Photo by Alex Jodoin on Unsplash

Has Batman ever reminded you of Jesus? That may be a bit of a longshot, I admit. But I think the question is worth asking.

For just about as long as I can remember, I’ve always loved Batman stories. The cartoons, the movies, and even the old school Adam West tv shows have long captivated my imagination. And I’m not the only one who feels this way. There’s a quotation on the internet that says something like, “Always be yourself, unless you can be Batman. Then always be Batman.” In spite of all the arguments against him (he doesn’t have any super powers; he couldn’t last in a fist fight with anyone else in the Justice League; etc.), Batman continues to be a hero to many.

For me personally, part of what makes Batman so intriguing is his context. Pain, loss, and hardship characterize Batman’s own journey. Death seems to follow him, claiming the lives of those he holds dear from his parents to his sidekick and beyond. On top of this, Batman’s enemies continually set the bar to new levels of insanity and torment. Batman’s back has been broken, his mind has been infected, his integrity has been tested, and his body is regularly pushed past its breaking point.

Two thoughts arise here. First, I would definitely NOT want to be Batman. That’s a rough gig. Second, in spite of these constant trials, any one of which would send some people running from the fight, Batman continually comes back for more. No adversary, no struggle, no mystery, and no pain can keep Batman from fighting to save his city.

Here’s where I see a whisper of Jesus. Jesus faced more than we often realize for the sake of the kingdom. Pain, loss, and hardship characterized Jesus’ earthly life. Death was often near him, both in Jesus’ ministry to the dead and the grieving and in his eventual death on the cross. On top of this, Jesus’ enemies continually set the bar to new levels of testing and trying as they sought to eliminate him. Jesus’ back was torn open, his mind was assaulted, his integrity was tested, and his body was subjected to horrendous torture by the very people he had come to save. But he kept going. He went to Jerusalem though he knew what awaited him there. He let himself be taken though he knew what he was walking into. He kept moving through the mocking and through the beatings, carrying his cross to his place of execution. Then he gave up his spirit after draining the cup of God’s wrath for sin.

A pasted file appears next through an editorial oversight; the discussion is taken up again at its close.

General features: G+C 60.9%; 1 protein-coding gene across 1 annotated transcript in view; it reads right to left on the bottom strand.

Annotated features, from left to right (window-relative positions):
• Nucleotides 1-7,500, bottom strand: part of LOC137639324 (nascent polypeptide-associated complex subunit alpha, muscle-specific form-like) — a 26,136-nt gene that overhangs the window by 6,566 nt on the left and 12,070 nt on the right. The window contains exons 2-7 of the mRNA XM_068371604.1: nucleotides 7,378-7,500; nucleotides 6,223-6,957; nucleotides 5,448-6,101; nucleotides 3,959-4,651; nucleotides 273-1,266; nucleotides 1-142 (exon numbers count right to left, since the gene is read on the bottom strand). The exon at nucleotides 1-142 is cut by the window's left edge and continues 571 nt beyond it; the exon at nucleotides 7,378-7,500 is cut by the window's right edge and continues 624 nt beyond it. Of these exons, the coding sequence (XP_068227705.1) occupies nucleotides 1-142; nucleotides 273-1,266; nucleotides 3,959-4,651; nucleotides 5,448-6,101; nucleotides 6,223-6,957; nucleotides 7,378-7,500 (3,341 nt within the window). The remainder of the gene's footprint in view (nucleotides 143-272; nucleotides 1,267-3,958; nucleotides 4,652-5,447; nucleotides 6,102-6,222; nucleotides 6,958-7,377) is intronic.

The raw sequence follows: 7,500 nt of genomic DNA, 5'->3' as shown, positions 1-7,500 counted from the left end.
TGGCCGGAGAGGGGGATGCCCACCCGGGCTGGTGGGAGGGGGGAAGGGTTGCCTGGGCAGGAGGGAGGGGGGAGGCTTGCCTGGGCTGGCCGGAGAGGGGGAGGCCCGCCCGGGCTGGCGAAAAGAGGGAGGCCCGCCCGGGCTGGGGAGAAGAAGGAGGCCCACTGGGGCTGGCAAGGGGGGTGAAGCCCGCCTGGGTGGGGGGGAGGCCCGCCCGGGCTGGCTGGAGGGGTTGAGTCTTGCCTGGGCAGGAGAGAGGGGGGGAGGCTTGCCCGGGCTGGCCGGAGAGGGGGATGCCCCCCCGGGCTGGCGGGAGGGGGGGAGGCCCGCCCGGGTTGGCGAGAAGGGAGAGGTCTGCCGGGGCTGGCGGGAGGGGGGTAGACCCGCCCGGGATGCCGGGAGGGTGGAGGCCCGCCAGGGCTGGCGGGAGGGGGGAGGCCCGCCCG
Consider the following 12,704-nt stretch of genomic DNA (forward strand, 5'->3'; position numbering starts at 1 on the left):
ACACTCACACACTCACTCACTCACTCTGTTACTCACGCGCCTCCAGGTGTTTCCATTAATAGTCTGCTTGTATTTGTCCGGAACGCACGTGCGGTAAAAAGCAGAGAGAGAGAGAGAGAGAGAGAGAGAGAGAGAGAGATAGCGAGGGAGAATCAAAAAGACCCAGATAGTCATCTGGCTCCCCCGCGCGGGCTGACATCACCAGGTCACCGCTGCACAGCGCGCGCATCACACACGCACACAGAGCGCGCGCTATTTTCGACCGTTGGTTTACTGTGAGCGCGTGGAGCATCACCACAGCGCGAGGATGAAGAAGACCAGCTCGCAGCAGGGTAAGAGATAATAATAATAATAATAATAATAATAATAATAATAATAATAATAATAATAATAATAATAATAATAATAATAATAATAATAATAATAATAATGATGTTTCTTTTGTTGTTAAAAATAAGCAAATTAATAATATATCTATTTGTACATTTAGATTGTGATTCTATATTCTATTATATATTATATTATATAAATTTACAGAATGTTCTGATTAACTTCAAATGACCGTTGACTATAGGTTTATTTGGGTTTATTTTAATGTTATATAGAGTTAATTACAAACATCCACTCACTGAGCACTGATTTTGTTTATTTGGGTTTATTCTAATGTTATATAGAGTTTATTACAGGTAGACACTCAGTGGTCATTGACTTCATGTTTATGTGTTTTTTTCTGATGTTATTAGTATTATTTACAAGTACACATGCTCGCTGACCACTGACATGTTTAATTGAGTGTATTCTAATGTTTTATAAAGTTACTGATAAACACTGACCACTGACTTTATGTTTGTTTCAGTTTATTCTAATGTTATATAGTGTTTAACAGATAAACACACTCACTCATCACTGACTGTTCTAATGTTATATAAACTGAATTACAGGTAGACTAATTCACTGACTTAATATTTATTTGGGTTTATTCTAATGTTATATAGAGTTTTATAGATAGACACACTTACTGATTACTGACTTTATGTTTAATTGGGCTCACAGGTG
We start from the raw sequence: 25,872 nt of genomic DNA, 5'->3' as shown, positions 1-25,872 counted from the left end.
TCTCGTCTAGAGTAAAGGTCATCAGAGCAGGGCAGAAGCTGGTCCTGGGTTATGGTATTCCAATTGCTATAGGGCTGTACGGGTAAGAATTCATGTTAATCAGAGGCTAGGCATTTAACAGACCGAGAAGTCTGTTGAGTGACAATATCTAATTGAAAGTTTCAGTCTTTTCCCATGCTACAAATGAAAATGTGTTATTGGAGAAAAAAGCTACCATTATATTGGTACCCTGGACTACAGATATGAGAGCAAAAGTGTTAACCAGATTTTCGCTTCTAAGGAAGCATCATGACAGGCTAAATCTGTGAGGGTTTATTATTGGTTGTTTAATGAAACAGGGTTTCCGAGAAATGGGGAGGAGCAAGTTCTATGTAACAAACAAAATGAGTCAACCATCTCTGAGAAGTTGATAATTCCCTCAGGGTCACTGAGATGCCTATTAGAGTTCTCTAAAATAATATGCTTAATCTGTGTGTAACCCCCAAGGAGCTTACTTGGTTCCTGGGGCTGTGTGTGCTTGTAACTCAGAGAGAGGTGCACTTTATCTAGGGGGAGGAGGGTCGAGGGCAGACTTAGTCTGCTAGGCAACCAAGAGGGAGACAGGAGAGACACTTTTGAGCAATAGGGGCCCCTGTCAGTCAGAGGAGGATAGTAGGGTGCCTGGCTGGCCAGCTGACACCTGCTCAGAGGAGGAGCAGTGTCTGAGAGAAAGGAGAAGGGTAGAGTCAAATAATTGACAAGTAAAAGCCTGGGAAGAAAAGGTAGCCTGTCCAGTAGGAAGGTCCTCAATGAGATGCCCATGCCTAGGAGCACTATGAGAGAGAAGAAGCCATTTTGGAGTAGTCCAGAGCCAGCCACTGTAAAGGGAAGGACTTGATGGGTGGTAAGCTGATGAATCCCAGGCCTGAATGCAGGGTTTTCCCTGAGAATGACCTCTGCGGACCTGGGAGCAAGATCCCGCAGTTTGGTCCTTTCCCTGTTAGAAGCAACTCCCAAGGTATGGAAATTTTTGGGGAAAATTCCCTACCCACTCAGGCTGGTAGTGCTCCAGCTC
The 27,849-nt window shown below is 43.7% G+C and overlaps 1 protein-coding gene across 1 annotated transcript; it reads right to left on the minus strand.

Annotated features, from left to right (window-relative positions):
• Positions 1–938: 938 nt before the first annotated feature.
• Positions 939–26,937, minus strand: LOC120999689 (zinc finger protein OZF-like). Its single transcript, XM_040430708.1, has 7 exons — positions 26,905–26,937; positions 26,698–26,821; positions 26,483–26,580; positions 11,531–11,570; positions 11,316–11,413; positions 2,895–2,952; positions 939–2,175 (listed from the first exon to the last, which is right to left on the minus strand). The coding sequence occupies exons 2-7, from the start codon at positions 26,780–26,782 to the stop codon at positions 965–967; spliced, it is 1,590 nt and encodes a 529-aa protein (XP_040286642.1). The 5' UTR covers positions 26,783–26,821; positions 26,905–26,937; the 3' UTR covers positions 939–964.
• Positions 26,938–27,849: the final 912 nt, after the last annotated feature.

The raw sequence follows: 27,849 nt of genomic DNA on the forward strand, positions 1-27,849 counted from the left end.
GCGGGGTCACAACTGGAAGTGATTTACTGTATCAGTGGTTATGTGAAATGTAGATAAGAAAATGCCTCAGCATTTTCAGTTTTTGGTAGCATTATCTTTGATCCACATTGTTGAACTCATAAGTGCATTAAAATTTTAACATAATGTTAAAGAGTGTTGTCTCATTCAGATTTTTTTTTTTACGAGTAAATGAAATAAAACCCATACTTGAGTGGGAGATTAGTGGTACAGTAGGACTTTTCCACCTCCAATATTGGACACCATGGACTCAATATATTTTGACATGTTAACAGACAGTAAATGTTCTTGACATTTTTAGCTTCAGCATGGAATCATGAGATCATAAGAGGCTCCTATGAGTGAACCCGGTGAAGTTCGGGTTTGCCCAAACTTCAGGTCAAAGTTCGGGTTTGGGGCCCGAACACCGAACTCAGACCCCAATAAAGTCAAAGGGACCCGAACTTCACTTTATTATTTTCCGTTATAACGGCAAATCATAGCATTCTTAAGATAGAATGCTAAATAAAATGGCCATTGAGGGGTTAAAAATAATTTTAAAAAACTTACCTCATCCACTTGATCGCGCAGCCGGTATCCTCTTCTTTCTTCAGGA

As Isaiah wrote,

Surely he has borne our griefs and carried our sorrows; yet we esteemed him stricken, smitten by God, and afflicted. But he was pierced for our transgressions; he was crushed for our iniquities; upon him was the chastisement that brought us peace, and with his wounds we are healed. All we like sheep have gone astray; we have turned – every one – to his own way; and the LORD has laid on him the iniquity of us all.
Isaiah 54:4-6

Christ died for our sin. He stepped into the fray on our behalf. He died so that we might live.

Yet he didn’t stay dead. He came back, revealing to all that death and the devil had no claim on him. Indeed, as Peter preached,

“God raised him up, loosing the pangs of death, because it was not possible for him to be held by it.”
Acts 2:24

Jesus, though God, chose to step into the world of sin and make a difference. Indeed, he did what no other man could do. He laid aside his glory and became a man, humbling himself to the point of death (Philippians 2). And we have peace with God through him.

In a way, I think that’s why I love stories of Batman. Batman doesn’t need to get involved in the messiness of Gotham City. He could remain safe and secluded in his manor, far from the chaos of the crime-ridden streets in the city. But he chooses to fight, to embrace the pain for the sake of good. In a much greater way, Christ chose to face the fight for us, embracing the pain “for the joy set before him,” that he might glorify God and give life to his people. He, the true light, entered the darkness with his face set for war, and he came out victorious, leaving death dead in his wake. His is the victory we celebrate at Easter. And, as we see shadows of Christ’s fight all around us, even in Batman, we praise God for the victory he won on that day so many years ago.

2 thoughts on “Nana-nana-nana-nana


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